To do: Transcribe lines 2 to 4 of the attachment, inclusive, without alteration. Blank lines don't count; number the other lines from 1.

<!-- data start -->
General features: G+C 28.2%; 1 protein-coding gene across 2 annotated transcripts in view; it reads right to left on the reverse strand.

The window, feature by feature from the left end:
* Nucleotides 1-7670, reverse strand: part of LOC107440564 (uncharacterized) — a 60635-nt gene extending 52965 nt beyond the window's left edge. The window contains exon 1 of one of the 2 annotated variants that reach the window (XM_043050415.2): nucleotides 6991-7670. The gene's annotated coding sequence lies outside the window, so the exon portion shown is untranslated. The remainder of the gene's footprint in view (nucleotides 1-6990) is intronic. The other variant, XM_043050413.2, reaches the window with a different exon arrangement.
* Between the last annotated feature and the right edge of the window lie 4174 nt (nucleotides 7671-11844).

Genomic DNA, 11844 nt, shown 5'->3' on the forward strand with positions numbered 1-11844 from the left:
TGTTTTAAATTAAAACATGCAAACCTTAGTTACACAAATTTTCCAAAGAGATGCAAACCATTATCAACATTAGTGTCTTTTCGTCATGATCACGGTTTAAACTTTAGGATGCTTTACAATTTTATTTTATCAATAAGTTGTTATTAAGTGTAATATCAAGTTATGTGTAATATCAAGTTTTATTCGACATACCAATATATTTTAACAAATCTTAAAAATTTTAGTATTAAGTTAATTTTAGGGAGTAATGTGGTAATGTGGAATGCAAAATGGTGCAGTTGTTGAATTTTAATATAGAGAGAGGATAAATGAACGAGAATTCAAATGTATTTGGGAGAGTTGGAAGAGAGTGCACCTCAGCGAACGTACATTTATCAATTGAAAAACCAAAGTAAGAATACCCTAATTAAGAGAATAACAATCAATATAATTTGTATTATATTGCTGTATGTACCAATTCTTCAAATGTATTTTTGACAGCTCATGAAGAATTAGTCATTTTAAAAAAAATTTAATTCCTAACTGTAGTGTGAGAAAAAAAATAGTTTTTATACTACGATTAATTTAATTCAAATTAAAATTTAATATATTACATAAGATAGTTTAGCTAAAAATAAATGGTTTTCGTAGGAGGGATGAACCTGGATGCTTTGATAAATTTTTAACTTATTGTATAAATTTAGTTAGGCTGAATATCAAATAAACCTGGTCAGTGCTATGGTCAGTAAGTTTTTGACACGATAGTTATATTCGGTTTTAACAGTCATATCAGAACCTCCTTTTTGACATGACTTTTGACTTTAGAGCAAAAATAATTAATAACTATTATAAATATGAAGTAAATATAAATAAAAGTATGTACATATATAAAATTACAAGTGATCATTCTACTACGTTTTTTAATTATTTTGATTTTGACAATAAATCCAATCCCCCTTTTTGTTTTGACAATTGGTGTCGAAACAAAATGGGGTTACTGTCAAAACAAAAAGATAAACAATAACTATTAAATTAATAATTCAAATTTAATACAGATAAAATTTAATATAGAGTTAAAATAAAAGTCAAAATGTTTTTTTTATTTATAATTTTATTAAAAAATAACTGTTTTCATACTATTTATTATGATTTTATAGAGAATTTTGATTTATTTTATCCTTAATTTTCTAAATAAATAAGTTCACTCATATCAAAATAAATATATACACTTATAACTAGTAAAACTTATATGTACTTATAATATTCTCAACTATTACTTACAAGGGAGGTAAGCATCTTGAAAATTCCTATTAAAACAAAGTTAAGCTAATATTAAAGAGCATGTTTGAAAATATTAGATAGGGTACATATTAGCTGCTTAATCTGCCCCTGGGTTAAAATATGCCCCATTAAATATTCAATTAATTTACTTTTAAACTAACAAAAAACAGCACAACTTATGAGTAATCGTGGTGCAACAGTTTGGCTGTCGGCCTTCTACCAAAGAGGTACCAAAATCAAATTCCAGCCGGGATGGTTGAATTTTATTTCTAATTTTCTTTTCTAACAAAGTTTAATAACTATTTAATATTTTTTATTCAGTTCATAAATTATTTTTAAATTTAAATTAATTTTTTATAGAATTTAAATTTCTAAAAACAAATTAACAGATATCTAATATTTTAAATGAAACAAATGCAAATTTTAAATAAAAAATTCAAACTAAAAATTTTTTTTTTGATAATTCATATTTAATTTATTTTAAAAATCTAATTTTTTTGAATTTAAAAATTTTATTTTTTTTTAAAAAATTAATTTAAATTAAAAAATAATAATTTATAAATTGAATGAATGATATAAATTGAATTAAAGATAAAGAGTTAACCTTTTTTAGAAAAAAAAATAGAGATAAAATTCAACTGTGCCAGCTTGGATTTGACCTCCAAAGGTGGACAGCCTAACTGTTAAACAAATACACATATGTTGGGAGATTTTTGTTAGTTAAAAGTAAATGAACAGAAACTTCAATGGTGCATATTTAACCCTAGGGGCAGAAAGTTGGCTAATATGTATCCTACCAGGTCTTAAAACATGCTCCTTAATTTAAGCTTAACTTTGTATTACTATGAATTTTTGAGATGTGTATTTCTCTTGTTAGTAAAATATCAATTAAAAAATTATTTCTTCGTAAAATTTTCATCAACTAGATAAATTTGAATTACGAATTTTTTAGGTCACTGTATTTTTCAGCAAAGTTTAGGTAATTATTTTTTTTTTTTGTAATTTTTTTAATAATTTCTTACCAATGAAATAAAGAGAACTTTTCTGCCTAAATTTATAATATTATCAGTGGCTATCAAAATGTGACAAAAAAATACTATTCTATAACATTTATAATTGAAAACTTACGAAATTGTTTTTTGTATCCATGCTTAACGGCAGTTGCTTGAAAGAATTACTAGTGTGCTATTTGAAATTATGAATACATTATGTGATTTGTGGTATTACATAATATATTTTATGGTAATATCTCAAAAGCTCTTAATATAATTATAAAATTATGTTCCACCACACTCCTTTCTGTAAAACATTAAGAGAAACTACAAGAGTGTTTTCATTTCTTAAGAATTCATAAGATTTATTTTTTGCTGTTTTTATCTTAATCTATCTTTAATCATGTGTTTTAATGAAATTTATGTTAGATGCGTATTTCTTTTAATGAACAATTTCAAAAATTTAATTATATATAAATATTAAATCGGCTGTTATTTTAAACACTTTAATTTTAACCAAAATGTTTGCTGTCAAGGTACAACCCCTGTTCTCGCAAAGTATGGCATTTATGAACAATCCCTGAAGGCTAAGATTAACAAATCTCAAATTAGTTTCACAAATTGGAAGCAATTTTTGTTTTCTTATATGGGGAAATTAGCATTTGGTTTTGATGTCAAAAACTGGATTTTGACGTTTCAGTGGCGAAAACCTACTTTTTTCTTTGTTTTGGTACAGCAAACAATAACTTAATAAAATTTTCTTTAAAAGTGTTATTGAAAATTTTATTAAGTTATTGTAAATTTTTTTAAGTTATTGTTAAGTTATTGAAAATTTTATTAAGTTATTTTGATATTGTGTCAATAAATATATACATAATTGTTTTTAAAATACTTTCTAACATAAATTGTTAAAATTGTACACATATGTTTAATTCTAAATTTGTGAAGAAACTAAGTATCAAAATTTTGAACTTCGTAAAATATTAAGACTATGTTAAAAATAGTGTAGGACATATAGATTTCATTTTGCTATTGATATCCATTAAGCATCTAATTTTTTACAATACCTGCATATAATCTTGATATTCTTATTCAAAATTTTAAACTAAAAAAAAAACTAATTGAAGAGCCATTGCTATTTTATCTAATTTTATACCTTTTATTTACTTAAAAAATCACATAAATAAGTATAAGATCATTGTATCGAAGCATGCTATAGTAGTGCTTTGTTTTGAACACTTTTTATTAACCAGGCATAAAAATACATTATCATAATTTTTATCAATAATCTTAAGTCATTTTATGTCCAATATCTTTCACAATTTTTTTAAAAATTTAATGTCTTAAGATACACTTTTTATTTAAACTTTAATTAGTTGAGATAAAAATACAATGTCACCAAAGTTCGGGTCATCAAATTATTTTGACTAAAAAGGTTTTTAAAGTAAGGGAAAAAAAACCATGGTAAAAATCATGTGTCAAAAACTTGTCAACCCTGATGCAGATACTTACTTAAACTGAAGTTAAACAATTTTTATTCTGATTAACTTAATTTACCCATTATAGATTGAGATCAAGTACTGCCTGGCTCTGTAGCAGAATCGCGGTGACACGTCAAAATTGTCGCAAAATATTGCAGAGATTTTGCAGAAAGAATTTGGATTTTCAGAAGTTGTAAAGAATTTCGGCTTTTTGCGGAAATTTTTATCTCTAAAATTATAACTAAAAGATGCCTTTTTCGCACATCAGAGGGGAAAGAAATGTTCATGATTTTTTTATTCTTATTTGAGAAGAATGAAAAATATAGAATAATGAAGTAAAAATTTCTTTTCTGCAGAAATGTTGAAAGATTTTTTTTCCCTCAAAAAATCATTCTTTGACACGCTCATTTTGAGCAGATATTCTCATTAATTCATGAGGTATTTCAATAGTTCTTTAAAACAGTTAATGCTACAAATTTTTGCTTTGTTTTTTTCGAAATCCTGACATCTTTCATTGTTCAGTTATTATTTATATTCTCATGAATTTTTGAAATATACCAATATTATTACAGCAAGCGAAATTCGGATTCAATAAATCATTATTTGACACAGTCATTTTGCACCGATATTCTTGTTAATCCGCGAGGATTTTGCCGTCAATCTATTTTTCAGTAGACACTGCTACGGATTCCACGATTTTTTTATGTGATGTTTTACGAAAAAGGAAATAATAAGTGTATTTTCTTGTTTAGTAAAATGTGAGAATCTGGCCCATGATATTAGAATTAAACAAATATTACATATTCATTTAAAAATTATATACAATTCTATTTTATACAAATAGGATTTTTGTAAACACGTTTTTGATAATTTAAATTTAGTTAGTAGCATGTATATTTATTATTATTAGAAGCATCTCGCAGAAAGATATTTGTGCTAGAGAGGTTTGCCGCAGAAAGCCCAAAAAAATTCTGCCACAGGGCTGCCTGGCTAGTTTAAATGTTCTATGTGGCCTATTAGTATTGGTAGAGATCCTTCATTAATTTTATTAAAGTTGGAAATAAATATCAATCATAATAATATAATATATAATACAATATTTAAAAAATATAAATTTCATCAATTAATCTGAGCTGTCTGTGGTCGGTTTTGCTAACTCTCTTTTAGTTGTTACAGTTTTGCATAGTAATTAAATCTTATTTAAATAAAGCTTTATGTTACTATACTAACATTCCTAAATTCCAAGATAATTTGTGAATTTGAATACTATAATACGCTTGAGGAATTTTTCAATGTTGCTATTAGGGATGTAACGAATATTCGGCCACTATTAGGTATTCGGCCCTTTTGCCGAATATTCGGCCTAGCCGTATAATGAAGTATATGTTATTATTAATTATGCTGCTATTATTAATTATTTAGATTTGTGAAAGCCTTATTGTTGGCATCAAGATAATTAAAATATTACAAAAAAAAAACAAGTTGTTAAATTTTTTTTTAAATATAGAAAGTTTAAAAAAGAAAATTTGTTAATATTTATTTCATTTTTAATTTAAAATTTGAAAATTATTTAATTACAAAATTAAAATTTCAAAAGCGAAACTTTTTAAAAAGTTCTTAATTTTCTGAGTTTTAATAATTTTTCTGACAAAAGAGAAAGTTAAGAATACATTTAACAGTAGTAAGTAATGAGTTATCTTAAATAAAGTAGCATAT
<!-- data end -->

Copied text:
The window, feature by feature from the left end:
* Nucleotides 1-7670, reverse strand: part of LOC107440564 (uncharacterized) — a 60635-nt gene extending 52965 nt beyond the window's left edge. The window contains exon 1 of one of the 2 annotated variants that reach the window (XM_043050415.2): nucleotides 6991-7670. The gene's annotated coding sequence lies outside the window, so the exon portion shown is untranslated. The remainder of the gene's footprint in view (nucleotides 1-6990) is intronic. The other variant, XM_043050413.2, reaches the window with a different exon arrangement.
* Between the last annotated feature and the right edge of the window lie 4174 nt (nucleotides 7671-11844).